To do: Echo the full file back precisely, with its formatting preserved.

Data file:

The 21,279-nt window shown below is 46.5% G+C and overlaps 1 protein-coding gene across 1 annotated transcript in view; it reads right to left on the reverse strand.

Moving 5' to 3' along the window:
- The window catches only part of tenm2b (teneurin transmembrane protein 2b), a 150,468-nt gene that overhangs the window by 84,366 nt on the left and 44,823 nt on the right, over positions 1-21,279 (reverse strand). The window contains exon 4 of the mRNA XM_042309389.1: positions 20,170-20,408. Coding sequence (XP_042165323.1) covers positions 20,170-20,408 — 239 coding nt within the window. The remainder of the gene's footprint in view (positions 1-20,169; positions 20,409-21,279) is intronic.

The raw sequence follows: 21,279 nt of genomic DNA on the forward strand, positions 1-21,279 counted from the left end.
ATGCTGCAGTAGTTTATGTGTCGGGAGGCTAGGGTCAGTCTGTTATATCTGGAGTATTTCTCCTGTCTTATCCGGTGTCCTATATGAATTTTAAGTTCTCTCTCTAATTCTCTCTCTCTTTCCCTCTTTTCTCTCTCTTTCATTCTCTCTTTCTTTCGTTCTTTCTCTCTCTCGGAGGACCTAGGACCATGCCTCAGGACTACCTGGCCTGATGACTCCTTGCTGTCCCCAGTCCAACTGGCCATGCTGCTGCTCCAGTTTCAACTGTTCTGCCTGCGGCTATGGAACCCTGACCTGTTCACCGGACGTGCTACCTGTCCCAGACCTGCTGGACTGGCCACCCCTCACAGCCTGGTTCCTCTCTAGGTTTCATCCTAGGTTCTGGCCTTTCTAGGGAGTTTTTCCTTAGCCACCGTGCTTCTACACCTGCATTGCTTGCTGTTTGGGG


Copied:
The 21,279-nt window shown below is 46.5% G+C and overlaps 1 protein-coding gene across 1 annotated transcript in view; it reads right to left on the reverse strand.

Moving 5' to 3' along the window:
- The window catches only part of tenm2b (teneurin transmembrane protein 2b), a 150,468-nt gene that overhangs the window by 84,366 nt on the left and 44,823 nt on the right, over positions 1-21,279 (reverse strand). The window contains exon 4 of the mRNA XM_042309389.1: positions 20,170-20,408. Coding sequence (XP_042165323.1) covers positions 20,170-20,408 — 239 coding nt within the window. The remainder of the gene's footprint in view (positions 1-20,169; positions 20,409-21,279) is intronic.

The raw sequence follows: 21,279 nt of genomic DNA on the forward strand, positions 1-21,279 counted from the left end.
ATGCTGCAGTAGTTTATGTGTCGGGAGGCTAGGGTCAGTCTGTTATATCTGGAGTATTTCTCCTGTCTTATCCGGTGTCCTATATGAATTTTAAGTTCTCTCTCTAATTCTCTCTCTCTTTCCCTCTTTTCTCTCTCTTTCATTCTCTCTTTCTTTCGTTCTTTCTCTCTCTCGGAGGACCTAGGACCATGCCTCAGGACTACCTGGCCTGATGACTCCTTGCTGTCCCCAGTCCAACTGGCCATGCTGCTGCTCCAGTTTCAACTGTTCTGCCTGCGGCTATGGAACCCTGACCTGTTCACCGGACGTGCTACCTGTCCCAGACCTGCTGGACTGGCCACCCCTCACAGCCTGGTTCCTCTCTAGGTTTCATCCTAGGTTCTGGCCTTTCTAGGGAGTTTTTCCTTAGCCACCGTGCTTCTACACCTGCATTGCTTGCTGTTTGGGG